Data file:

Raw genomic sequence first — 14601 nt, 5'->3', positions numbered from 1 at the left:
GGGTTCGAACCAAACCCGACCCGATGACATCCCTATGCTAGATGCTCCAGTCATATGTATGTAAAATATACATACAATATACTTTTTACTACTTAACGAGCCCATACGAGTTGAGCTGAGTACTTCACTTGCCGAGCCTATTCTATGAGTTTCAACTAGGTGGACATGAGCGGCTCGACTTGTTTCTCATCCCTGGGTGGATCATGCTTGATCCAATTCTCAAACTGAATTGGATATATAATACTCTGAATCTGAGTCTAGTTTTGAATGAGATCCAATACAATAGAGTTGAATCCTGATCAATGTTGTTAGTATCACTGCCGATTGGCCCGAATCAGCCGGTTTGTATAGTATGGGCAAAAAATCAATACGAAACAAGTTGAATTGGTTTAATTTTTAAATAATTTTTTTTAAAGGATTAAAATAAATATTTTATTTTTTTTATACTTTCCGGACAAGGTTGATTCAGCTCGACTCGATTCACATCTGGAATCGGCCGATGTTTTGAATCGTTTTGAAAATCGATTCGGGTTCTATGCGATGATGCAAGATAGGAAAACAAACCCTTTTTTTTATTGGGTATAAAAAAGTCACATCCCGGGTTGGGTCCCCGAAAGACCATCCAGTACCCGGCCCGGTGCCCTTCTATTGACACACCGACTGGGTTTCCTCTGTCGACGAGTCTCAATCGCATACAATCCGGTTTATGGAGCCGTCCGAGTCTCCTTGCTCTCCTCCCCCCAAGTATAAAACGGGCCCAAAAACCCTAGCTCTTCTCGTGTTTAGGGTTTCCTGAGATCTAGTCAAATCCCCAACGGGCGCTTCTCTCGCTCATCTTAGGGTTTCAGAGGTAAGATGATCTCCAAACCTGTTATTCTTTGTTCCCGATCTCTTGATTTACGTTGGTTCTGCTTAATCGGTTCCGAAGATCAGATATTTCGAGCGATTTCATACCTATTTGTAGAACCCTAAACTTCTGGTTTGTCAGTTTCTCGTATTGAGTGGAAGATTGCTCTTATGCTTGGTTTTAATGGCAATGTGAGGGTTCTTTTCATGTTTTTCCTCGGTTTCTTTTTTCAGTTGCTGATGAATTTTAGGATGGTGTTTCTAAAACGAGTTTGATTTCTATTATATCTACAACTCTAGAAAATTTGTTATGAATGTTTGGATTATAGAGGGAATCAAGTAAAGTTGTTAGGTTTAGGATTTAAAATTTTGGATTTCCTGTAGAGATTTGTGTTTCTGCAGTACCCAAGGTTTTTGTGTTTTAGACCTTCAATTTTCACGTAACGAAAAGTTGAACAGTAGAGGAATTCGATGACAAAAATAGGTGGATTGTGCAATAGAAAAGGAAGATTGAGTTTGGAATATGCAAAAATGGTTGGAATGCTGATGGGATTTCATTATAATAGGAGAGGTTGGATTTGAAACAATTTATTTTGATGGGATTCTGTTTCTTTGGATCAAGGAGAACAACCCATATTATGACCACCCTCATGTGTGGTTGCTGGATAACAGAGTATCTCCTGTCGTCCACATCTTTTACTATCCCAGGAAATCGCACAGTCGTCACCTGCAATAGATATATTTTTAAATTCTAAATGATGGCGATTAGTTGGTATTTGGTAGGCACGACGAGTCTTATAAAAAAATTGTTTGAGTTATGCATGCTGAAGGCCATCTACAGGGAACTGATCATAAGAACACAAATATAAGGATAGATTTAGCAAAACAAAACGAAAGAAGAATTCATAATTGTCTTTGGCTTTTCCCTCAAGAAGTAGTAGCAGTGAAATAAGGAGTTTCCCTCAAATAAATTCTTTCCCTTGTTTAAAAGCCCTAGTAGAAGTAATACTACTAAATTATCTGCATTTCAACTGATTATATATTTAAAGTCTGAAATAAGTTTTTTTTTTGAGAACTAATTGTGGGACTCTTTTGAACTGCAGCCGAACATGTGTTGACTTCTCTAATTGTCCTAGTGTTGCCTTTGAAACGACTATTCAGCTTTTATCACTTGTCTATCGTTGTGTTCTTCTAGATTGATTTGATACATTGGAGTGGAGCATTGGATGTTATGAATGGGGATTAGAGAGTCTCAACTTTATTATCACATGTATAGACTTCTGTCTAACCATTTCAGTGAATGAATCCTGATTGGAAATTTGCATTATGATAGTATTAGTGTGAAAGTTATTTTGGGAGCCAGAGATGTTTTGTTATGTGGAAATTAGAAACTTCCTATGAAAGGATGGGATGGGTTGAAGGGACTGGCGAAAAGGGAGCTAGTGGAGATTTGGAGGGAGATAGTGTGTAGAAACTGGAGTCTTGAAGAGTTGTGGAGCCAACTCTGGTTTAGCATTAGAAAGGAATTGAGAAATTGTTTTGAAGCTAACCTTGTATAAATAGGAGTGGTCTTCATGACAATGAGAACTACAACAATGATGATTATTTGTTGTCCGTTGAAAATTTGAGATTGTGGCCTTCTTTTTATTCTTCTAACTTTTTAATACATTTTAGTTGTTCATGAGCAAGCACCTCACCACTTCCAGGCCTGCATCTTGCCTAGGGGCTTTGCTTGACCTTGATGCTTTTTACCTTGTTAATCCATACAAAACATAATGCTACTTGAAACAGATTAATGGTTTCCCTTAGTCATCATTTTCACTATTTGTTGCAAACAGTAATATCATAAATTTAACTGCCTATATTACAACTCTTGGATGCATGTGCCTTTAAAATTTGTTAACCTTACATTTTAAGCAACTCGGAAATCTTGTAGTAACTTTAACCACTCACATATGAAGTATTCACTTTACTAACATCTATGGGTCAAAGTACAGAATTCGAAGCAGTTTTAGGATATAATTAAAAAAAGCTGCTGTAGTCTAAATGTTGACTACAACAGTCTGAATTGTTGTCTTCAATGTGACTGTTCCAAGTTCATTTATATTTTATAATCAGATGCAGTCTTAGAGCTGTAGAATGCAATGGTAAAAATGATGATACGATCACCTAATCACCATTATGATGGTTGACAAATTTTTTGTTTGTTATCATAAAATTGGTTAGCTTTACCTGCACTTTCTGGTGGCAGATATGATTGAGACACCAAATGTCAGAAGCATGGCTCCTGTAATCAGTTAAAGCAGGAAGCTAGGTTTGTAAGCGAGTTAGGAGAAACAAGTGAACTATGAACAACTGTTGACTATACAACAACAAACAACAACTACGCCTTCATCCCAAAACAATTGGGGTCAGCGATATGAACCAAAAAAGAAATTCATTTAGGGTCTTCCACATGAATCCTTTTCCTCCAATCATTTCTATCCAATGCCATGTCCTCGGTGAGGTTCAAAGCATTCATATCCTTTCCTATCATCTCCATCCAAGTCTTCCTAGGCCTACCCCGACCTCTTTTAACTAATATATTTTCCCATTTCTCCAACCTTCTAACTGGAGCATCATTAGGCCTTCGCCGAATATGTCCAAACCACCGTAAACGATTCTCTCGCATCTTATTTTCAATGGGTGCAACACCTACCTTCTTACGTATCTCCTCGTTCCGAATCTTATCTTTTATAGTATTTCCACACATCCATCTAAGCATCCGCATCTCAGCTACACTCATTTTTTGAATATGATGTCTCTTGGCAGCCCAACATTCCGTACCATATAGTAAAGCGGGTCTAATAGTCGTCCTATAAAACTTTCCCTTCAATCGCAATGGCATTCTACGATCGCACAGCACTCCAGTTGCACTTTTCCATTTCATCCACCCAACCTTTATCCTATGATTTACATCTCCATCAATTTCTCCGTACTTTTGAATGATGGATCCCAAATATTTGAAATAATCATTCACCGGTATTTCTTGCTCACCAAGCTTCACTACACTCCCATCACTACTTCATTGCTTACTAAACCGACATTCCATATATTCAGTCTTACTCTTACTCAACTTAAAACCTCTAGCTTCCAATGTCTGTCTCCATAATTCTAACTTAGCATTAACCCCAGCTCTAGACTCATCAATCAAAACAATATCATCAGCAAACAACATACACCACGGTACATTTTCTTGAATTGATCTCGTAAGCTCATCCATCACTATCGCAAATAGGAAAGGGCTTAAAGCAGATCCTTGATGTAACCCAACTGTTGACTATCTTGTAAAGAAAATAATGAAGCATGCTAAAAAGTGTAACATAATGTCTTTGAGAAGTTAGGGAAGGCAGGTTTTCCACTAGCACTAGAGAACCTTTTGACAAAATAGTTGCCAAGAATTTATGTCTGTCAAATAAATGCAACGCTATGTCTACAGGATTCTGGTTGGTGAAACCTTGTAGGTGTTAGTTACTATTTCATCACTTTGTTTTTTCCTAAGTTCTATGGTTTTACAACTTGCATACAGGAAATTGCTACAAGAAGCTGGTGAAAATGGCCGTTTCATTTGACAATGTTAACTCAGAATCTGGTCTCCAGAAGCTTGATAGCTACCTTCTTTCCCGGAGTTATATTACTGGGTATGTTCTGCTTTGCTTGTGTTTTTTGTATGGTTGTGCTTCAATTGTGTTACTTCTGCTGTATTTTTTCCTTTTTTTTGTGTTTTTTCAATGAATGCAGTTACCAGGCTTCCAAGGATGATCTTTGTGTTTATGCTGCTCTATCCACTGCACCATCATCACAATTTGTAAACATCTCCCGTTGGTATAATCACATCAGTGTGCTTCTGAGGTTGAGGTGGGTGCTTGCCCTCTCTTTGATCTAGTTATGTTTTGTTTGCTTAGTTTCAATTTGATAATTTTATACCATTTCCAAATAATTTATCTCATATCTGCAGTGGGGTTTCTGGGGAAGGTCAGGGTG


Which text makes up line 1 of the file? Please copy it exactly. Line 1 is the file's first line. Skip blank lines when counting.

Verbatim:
Raw genomic sequence first — 14601 nt, 5'->3', positions numbered from 1 at the left: